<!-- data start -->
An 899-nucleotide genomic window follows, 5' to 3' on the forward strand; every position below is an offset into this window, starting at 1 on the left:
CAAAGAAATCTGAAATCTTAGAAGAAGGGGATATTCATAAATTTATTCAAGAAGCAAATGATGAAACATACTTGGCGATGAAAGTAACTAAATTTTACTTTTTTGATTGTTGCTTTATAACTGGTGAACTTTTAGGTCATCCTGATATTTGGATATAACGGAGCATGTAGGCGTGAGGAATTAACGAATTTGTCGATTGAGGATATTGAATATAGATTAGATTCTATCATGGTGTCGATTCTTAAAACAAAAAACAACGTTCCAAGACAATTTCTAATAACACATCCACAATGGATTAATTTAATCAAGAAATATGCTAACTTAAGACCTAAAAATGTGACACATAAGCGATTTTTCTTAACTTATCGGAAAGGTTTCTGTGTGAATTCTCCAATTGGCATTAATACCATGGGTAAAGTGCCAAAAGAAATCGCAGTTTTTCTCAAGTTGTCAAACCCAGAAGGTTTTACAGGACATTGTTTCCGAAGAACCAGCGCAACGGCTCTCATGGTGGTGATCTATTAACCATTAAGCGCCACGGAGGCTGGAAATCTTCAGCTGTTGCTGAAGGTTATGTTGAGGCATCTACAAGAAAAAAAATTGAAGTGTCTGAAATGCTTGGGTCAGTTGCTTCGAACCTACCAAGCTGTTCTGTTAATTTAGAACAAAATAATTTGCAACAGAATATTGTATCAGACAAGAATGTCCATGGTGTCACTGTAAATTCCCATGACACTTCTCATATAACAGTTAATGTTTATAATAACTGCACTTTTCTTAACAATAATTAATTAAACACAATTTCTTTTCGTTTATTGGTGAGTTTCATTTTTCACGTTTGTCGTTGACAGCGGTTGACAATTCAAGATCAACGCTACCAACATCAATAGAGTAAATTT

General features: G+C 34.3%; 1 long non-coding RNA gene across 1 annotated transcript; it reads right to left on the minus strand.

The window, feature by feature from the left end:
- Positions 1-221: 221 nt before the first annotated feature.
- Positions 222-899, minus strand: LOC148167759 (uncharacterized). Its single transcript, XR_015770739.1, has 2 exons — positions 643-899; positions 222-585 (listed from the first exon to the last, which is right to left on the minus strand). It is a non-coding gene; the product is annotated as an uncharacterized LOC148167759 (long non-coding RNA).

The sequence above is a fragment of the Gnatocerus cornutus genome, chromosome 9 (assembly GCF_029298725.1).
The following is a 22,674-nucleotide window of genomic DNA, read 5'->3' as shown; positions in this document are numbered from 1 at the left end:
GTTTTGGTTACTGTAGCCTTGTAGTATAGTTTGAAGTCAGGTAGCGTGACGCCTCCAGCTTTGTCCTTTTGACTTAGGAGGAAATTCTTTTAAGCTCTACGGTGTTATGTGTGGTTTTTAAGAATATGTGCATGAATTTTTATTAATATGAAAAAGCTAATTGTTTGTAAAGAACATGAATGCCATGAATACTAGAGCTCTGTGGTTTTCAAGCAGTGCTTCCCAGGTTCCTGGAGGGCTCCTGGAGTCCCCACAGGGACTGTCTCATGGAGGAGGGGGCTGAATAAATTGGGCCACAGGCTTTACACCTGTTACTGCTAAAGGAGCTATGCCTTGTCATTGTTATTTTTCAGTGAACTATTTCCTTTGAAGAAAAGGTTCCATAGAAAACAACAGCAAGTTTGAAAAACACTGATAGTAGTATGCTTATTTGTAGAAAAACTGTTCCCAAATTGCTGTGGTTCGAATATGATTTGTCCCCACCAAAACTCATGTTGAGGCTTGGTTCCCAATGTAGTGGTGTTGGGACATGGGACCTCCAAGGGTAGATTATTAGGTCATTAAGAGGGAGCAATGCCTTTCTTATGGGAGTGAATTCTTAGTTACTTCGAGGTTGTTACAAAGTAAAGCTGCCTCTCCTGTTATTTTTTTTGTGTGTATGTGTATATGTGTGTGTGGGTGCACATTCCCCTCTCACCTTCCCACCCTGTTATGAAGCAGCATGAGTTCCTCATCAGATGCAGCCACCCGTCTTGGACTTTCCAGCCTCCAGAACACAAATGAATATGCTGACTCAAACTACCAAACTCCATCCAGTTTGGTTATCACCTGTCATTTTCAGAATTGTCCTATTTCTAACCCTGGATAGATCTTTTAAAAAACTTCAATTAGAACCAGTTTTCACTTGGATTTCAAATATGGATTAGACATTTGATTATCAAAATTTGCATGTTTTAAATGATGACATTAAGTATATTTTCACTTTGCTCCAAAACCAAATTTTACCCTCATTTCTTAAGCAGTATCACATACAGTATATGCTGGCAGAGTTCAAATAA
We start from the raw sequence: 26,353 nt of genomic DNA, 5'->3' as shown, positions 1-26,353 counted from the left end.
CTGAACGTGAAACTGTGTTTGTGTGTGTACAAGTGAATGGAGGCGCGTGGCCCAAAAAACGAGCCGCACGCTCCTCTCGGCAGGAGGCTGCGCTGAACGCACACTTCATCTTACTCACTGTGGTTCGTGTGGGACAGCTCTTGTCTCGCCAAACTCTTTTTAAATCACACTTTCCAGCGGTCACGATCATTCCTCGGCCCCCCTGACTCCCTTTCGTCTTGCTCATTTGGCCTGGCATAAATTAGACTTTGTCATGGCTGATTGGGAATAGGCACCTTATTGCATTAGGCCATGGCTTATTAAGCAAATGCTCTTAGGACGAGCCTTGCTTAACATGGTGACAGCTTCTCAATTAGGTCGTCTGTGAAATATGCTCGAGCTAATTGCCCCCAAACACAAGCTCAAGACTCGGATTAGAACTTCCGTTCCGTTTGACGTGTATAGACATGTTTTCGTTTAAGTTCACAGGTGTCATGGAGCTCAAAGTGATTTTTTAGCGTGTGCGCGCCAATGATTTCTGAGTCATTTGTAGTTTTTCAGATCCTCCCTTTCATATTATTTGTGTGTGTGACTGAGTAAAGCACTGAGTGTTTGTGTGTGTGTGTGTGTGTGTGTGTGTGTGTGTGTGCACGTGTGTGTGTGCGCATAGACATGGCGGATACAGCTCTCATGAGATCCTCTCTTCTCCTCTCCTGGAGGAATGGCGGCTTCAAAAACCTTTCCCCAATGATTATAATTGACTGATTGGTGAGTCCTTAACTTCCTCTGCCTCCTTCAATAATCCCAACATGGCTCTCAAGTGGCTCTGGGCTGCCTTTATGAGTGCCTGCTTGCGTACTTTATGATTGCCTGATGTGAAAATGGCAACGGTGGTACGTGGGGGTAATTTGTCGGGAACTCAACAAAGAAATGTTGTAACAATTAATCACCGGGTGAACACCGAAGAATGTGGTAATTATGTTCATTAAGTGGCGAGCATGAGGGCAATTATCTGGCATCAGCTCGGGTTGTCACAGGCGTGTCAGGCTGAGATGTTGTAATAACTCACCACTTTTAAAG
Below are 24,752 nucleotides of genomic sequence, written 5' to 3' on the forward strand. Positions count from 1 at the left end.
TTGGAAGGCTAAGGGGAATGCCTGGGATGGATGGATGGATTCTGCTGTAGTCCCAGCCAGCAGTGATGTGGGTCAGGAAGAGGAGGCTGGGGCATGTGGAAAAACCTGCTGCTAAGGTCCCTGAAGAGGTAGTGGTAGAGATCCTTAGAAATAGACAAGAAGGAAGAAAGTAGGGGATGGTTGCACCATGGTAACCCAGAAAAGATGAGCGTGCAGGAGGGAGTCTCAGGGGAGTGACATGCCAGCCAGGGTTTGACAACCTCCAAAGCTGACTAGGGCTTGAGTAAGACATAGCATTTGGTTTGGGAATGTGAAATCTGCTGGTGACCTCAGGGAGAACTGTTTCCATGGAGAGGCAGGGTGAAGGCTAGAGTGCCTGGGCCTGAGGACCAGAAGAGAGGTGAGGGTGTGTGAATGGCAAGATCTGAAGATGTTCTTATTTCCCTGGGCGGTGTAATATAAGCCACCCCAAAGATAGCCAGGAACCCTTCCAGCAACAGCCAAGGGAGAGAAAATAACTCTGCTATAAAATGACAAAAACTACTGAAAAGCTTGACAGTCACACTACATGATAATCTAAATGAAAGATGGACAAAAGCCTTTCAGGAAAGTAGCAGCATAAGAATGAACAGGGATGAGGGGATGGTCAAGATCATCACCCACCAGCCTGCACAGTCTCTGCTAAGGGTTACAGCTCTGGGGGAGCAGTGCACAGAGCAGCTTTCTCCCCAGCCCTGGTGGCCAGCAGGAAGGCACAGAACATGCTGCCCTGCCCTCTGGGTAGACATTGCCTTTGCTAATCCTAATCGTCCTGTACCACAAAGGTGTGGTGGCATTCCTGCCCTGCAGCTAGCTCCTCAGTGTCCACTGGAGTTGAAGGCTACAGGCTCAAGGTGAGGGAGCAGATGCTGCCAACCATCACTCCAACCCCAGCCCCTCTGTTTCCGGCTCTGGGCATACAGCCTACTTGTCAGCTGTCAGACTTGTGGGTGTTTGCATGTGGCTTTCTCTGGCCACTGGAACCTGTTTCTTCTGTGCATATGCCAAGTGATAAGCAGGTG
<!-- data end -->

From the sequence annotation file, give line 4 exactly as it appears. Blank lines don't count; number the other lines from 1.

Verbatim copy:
The window, feature by feature from the left end: